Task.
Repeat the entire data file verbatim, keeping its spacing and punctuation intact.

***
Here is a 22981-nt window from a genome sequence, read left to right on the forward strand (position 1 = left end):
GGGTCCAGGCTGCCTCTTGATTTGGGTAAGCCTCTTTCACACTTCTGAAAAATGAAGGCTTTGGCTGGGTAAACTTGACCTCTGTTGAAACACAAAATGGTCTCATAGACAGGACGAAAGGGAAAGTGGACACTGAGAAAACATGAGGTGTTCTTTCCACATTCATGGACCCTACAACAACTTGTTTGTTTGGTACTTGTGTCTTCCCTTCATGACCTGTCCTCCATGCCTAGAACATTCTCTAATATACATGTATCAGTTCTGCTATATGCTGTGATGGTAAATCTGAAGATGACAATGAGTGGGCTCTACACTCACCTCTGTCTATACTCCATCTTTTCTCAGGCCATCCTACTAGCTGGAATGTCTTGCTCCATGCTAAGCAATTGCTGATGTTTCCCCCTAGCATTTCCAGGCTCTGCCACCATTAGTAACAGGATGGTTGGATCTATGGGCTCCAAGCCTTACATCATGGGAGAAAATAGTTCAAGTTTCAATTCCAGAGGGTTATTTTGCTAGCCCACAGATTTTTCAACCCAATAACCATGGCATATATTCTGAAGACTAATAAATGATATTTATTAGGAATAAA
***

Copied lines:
Here is a 22981-nt window from a genome sequence, read left to right on the forward strand (position 1 = left end):
GGGTCCAGGCTGCCTCTTGATTTGGGTAAGCCTCTTTCACACTTCTGAAAAATGAAGGCTTTGGCTGGGTAAACTTGACCTCTGTTGAAACACAAAATGGTCTCATAGACAGGACGAAAGGGAAAGTGGACACTGAGAAAACATGAGGTGTTCTTTCCACATTCATGGACCCTACAACAACTTGTTTGTTTGGTACTTGTGTCTTCCCTTCATGACCTGTCCTCCATGCCTAGAACATTCTCTAATATACATGTATCAGTTCTGCTATATGCTGTGATGGTAAATCTGAAGATGACAATGAGTGGGCTCTACACTCACCTCTGTCTATACTCCATCTTTTCTCAGGCCATCCTACTAGCTGGAATGTCTTGCTCCATGCTAAGCAATTGCTGATGTTTCCCCCTAGCATTTCCAGGCTCTGCCACCATTAGTAACAGGATGGTTGGATCTATGGGCTCCAAGCCTTACATCATGGGAGAAAATAGTTCAAGTTTCAATTCCAGAGGGTTATTTTGCTAGCCCACAGATTTTTCAACCCAATAACCATGGCATATATTCTGAAGACTAATAAATGATATTTATTAGGAATAAA